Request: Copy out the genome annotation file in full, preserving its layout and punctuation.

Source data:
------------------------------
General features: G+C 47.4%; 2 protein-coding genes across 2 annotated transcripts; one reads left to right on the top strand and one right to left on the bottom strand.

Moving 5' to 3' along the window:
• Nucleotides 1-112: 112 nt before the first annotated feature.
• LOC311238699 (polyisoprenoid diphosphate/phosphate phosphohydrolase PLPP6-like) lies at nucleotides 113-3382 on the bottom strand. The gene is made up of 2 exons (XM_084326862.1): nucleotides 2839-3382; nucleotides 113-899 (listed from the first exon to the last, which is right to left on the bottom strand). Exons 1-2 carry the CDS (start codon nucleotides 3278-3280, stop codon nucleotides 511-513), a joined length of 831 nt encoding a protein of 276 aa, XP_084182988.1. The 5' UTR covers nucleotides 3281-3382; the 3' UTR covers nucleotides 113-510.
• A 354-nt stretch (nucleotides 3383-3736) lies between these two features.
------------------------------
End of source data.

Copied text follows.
General features: G+C 47.4%; 2 protein-coding genes across 2 annotated transcripts; one reads left to right on the top strand and one right to left on the bottom strand.

Moving 5' to 3' along the window:
• Nucleotides 1-112: 112 nt before the first annotated feature.
• LOC311238699 (polyisoprenoid diphosphate/phosphate phosphohydrolase PLPP6-like) lies at nucleotides 113-3382 on the bottom strand. The gene is made up of 2 exons (XM_084326862.1): nucleotides 2839-3382; nucleotides 113-899 (listed from the first exon to the last, which is right to left on the bottom strand). Exons 1-2 carry the CDS (start codon nucleotides 3278-3280, stop codon nucleotides 511-513), a joined length of 831 nt encoding a protein of 276 aa, XP_084182988.1. The 5' UTR covers nucleotides 3281-3382; the 3' UTR covers nucleotides 113-510.
• A 354-nt stretch (nucleotides 3383-3736) lies between these two features.